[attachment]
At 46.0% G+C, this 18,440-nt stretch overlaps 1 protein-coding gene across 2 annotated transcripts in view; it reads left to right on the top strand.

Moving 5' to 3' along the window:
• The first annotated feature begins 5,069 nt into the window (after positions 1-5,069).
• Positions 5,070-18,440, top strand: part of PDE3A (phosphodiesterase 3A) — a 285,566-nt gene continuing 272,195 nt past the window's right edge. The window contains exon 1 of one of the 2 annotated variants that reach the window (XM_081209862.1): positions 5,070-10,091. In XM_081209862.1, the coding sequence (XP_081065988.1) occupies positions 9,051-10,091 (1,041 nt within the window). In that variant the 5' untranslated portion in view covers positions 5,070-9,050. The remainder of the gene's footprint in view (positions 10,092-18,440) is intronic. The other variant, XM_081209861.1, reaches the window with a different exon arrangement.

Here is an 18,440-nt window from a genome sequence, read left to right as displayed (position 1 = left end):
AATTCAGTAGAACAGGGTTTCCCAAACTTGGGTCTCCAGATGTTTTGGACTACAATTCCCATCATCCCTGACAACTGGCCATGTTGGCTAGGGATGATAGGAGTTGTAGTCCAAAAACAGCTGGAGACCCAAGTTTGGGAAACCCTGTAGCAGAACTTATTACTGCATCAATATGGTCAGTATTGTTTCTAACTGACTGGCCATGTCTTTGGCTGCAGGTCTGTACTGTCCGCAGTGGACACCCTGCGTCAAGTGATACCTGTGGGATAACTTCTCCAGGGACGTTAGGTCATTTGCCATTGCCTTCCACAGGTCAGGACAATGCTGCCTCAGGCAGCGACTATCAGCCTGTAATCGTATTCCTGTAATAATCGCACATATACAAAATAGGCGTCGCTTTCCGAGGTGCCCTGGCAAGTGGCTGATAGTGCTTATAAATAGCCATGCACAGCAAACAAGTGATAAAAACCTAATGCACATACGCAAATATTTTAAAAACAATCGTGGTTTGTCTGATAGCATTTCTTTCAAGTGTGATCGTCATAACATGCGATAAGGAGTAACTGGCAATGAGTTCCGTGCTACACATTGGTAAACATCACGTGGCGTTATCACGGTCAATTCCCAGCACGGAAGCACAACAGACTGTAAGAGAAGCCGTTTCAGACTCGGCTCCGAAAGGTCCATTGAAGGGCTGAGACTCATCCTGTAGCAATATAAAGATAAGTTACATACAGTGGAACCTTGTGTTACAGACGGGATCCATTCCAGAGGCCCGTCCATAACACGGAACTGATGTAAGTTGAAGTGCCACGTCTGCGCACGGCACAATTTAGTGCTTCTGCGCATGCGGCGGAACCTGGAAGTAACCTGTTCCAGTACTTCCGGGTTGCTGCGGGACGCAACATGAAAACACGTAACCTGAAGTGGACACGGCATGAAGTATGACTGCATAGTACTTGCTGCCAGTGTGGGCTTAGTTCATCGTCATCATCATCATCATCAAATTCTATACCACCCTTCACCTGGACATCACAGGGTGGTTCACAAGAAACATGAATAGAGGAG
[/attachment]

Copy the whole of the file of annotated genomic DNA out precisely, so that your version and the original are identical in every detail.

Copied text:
At 46.0% G+C, this 18,440-nt stretch overlaps 1 protein-coding gene across 2 annotated transcripts in view; it reads left to right on the top strand.

Moving 5' to 3' along the window:
• The first annotated feature begins 5,069 nt into the window (after positions 1-5,069).
• Positions 5,070-18,440, top strand: part of PDE3A (phosphodiesterase 3A) — a 285,566-nt gene continuing 272,195 nt past the window's right edge. The window contains exon 1 of one of the 2 annotated variants that reach the window (XM_081209862.1): positions 5,070-10,091. In XM_081209862.1, the coding sequence (XP_081065988.1) occupies positions 9,051-10,091 (1,041 nt within the window). In that variant the 5' untranslated portion in view covers positions 5,070-9,050. The remainder of the gene's footprint in view (positions 10,092-18,440) is intronic. The other variant, XM_081209861.1, reaches the window with a different exon arrangement.

Here is an 18,440-nt window from a genome sequence, read left to right as displayed (position 1 = left end):
AATTCAGTAGAACAGGGTTTCCCAAACTTGGGTCTCCAGATGTTTTGGACTACAATTCCCATCATCCCTGACAACTGGCCATGTTGGCTAGGGATGATAGGAGTTGTAGTCCAAAAACAGCTGGAGACCCAAGTTTGGGAAACCCTGTAGCAGAACTTATTACTGCATCAATATGGTCAGTATTGTTTCTAACTGACTGGCCATGTCTTTGGCTGCAGGTCTGTACTGTCCGCAGTGGACACCCTGCGTCAAGTGATACCTGTGGGATAACTTCTCCAGGGACGTTAGGTCATTTGCCATTGCCTTCCACAGGTCAGGACAATGCTGCCTCAGGCAGCGACTATCAGCCTGTAATCGTATTCCTGTAATAATCGCACATATACAAAATAGGCGTCGCTTTCCGAGGTGCCCTGGCAAGTGGCTGATAGTGCTTATAAATAGCCATGCACAGCAAACAAGTGATAAAAACCTAATGCACATACGCAAATATTTTAAAAACAATCGTGGTTTGTCTGATAGCATTTCTTTCAAGTGTGATCGTCATAACATGCGATAAGGAGTAACTGGCAATGAGTTCCGTGCTACACATTGGTAAACATCACGTGGCGTTATCACGGTCAATTCCCAGCACGGAAGCACAACAGACTGTAAGAGAAGCCGTTTCAGACTCGGCTCCGAAAGGTCCATTGAAGGGCTGAGACTCATCCTGTAGCAATATAAAGATAAGTTACATACAGTGGAACCTTGTGTTACAGACGGGATCCATTCCAGAGGCCCGTCCATAACACGGAACTGATGTAAGTTGAAGTGCCACGTCTGCGCACGGCACAATTTAGTGCTTCTGCGCATGCGGCGGAACCTGGAAGTAACCTGTTCCAGTACTTCCGGGTTGCTGCGGGACGCAACATGAAAACACGTAACCTGAAGTGGACACGGCATGAAGTATGACTGCATAGTACTTGCTGCCAGTGTGGGCTTAGTTCATCGTCATCATCATCATCATCAAATTCTATACCACCCTTCACCTGGACATCACAGGGTGGTTCACAAGAAACATGAATAGAGGAG